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Electricity, Safety, and the Patient

Nicholas G. Bircher, MD
JAMA. 1991;265(8):1034. doi:10.1001/jama.1991.03460080104045.
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This is a truly remarkable book. Not only does it make for enjoyable and informative reading, it makes otherwise tedious topics entertaining. The vigorous writing is complemented by thorough research on the part of the authors, amply reflected in the citation of references.

The first of 11 chapters, "Electricity, the Basics," concisely and completely reviews the pertinent concepts for medical readers. "Fundamentals of Electrical Safety" considers microshock and macroshock hazards and how to avoid them, particularly in the hospital setting. The chapter "Electronic Instrumentation" details the history of monitors and other electrical equipment in the hospital. "Cardiac Excitability" provides a thorough treatment of this topic, and the chapters on pacemakers and electrosurgery are useful references.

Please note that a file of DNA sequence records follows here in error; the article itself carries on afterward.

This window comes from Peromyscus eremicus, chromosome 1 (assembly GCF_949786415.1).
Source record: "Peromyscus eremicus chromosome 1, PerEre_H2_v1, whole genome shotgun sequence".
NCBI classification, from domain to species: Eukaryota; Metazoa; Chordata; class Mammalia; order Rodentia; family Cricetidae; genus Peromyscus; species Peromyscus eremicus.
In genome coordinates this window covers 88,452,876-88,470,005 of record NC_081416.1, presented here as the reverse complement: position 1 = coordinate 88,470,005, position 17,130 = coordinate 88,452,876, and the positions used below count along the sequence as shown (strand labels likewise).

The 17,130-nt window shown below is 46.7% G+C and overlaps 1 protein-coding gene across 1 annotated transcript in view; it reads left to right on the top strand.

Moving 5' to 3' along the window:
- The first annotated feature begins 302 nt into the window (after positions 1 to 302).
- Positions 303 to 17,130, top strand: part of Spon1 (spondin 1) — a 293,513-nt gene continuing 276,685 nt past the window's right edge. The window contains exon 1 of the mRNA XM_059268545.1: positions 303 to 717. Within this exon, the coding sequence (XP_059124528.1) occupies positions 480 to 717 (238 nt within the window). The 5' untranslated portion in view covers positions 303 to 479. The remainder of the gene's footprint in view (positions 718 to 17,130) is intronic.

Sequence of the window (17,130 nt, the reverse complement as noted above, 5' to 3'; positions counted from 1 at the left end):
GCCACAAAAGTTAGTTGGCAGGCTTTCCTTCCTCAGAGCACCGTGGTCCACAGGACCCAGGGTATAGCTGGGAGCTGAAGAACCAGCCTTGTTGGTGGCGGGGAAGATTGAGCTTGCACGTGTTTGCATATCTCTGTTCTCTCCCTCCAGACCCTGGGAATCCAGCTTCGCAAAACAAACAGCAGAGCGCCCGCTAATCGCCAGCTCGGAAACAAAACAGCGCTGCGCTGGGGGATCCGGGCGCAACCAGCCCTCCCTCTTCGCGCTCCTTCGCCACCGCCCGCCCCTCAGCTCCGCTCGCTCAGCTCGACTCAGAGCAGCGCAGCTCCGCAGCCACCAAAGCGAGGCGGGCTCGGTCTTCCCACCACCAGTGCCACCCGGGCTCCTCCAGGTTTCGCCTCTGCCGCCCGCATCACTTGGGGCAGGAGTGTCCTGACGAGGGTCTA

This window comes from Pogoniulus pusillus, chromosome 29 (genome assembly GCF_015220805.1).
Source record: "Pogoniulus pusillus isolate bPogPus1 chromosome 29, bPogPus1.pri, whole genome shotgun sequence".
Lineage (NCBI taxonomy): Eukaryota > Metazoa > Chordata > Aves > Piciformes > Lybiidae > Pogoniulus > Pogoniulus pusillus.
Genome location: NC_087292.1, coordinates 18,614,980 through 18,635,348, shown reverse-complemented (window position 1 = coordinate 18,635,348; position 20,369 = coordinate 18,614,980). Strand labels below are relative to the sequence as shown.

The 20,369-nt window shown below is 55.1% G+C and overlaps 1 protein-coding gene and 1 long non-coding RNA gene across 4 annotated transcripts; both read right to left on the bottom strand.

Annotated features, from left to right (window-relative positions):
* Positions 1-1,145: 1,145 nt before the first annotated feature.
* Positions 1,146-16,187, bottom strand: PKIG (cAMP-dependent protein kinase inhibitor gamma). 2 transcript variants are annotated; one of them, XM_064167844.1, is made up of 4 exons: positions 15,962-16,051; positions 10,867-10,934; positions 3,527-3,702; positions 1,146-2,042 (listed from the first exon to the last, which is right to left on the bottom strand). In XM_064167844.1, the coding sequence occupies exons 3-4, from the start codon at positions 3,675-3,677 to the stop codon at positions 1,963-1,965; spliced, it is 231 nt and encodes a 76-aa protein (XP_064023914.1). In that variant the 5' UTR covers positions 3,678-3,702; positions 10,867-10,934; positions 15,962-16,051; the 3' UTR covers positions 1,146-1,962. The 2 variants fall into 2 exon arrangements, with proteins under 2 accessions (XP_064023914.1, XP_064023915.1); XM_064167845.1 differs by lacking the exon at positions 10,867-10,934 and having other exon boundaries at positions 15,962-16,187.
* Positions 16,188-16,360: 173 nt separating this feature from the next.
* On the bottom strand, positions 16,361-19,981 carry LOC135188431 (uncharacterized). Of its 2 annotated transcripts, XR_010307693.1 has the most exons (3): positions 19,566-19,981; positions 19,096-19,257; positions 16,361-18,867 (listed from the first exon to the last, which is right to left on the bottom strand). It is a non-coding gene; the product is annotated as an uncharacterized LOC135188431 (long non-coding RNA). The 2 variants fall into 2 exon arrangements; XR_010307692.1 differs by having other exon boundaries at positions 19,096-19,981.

The real gem in this book is the incisive critique of the highly convoluted development of electrical safety standards. "The History and Epidemiology of Electrical Injuries in Hospitals" offers a rational perspective on the real


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